Bagito Group show

Abdurahman 'Gus Dur' Wahid

Abdurahman ‘Gus Dur’ Wahid

I DON’T’t understand why in this reform era Nadhlatul Ulama (NU) members were so upset with the performance of the noted Bagito comedy group after they mimicked President Abdurrahman “”Gus Dur”” Wahid on the Gebyar BCA program broadcast on the evening of Oct. 23 by Indosiar. They seemed to forget that Gus Dur himself is a humorist, a democrat and an easygoing person.

NU executives “forced”” the group to directly apologize to NU members and Gus Dur, a move broadcast live several hours after their performance. What a shame!

]We still remember that in a talk show with Jayasuprana on TPI, rebroadcast the night after Gus Dur was sworn in as President, Gus Dur said that it was natural in the United States that a president becomes an object of fun.

Several years ago, he even defended Salman Rushdie, author of The Satanic Verses, when many Muslims in the country were upset and accused the British author of humiliating the Prophet Muhammad and his family. Prophet Muhammad is the most respected Islamic figure. Muslims all over the world, especially NU members, pay the highest respects to him every year on the occasion of his birthday celebration.

Bagito Group in a TV program 'Hitam Putih' hosted by Deddy Corbuzier.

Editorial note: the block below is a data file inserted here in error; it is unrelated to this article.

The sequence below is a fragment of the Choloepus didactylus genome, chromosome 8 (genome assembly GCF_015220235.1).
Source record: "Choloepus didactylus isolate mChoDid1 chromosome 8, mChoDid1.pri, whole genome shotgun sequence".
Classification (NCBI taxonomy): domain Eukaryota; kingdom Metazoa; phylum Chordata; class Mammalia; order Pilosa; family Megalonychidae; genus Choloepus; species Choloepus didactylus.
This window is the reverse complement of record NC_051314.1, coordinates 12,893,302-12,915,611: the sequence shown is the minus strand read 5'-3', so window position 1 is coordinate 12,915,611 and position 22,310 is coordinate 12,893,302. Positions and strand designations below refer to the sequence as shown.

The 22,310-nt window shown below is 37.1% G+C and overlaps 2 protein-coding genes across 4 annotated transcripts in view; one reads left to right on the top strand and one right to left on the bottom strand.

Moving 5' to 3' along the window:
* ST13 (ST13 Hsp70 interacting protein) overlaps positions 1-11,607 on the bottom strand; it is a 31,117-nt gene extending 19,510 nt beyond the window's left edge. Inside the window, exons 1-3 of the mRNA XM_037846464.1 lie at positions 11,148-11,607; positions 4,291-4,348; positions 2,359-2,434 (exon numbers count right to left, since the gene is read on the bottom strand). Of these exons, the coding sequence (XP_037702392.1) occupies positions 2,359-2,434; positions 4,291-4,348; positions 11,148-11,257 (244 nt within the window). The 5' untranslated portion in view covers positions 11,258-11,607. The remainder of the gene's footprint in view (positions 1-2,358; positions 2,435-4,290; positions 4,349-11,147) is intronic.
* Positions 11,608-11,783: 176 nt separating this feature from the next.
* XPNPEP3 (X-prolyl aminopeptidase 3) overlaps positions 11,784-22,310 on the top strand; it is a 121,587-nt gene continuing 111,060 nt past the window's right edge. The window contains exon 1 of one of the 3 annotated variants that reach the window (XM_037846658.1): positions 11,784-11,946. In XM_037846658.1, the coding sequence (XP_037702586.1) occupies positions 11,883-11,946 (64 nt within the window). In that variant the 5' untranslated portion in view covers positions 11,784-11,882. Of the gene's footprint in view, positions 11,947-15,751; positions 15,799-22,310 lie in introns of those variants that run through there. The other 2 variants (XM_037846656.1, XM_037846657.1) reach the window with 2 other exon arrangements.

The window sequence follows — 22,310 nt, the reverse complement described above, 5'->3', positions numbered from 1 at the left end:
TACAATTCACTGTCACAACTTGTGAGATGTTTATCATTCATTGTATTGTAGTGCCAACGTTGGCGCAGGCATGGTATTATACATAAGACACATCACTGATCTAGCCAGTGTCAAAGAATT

Bagito Group in a TV program ‘Hitam Putih’ hosted by Deddy Corbuzier.

Some legislators even chanted salawat badr (prayers for Prophet Muhammad)when Gus Dur was elected as the fourth President at the General Session of the People’s Consultative Assembly. Gus Dur also criticized some Muslims who demanded that the license of the Monitor tabloid be revoked after the tabloid gave Prophet Muhammad a rank (10th) under its editor Arswendo Atmowiloto.

So, where were NU members’ voices when their most respected figure (Prophet Muhammad) was insulted? Why did NU members not try to follow their leader’s stand? It’s strange.

The Bagito group usually presents fresh ideas and objects of fun by introducing social phenomena and criticisms. I fear that such sensitivities as shown by NU members could kill creativity and freedom of expression in the country. But, as far as the Bagito show is concerned, I hope not all NU members share the same reactions.


The Jakarta Post
Wed, October 27 1999

Regular troublemaker at Anggrek Desa food court

LAST Friday morning we went to the Anggrek Desa food court in Berakas to try a hot porridge which a friend of mine said was delicious.

When we almost finished our porridge, suddenly, a 1.70m tall Malay man, bald with moustache, beard and visual acuity, joined in our table, roughly asking “Pa ada?” (What’s up?). Then, we were involved in a weird chat because from his responses we’re aware that there was something wrong with this guy.

I thought he was crazy but his every response to our statements was fast and rather arrogant, showing that he was not an insane guy. At the end he asked us to buy him porridge, but ridiculously he ate only a spoon.

After asking anything, he asked how do we get there and asked to join in the car. We tried to avoid him, but he always followed us anywhere we went, including to toilet.